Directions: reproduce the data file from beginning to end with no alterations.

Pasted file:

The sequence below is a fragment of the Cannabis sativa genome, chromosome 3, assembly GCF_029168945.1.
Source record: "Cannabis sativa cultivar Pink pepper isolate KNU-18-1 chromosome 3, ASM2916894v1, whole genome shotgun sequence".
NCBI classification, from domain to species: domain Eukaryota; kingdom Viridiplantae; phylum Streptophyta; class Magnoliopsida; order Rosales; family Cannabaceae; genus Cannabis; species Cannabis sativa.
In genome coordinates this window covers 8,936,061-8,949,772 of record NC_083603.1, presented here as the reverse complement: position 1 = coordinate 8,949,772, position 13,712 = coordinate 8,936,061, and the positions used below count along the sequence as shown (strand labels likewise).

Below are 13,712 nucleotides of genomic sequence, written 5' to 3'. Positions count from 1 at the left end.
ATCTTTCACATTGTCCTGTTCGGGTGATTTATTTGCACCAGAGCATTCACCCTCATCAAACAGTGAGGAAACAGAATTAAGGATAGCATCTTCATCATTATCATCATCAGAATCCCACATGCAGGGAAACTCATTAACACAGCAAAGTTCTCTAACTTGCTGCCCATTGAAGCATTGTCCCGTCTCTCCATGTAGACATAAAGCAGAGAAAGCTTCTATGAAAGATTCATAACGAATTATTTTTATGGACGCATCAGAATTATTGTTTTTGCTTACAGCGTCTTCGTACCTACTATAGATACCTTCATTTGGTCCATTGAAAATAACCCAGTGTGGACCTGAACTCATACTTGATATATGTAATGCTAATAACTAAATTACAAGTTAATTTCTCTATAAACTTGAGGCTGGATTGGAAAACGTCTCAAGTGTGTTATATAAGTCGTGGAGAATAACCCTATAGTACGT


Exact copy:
The sequence below is a fragment of the Cannabis sativa genome, chromosome 3, assembly GCF_029168945.1.
Source record: "Cannabis sativa cultivar Pink pepper isolate KNU-18-1 chromosome 3, ASM2916894v1, whole genome shotgun sequence".
NCBI classification, from domain to species: domain Eukaryota; kingdom Viridiplantae; phylum Streptophyta; class Magnoliopsida; order Rosales; family Cannabaceae; genus Cannabis; species Cannabis sativa.
In genome coordinates this window covers 8,936,061-8,949,772 of record NC_083603.1, presented here as the reverse complement: position 1 = coordinate 8,949,772, position 13,712 = coordinate 8,936,061, and the positions used below count along the sequence as shown (strand labels likewise).

Below are 13,712 nucleotides of genomic sequence, written 5' to 3'. Positions count from 1 at the left end.
ATCTTTCACATTGTCCTGTTCGGGTGATTTATTTGCACCAGAGCATTCACCCTCATCAAACAGTGAGGAAACAGAATTAAGGATAGCATCTTCATCATTATCATCATCAGAATCCCACATGCAGGGAAACTCATTAACACAGCAAAGTTCTCTAACTTGCTGCCCATTGAAGCATTGTCCCGTCTCTCCATGTAGACATAAAGCAGAGAAAGCTTCTATGAAAGATTCATAACGAATTATTTTTATGGACGCATCAGAATTATTGTTTTTGCTTACAGCGTCTTCGTACCTACTATAGATACCTTCATTTGGTCCATTGAAAATAACCCAGTGTGGACCTGAACTCATACTTGATATATGTAATGCTAATAACTAAATTACAAGTTAATTTCTCTATAAACTTGAGGCTGGATTGGAAAACGTCTCAAGTGTGTTATATAAGTCGTGGAGAATAACCCTATAGTACGT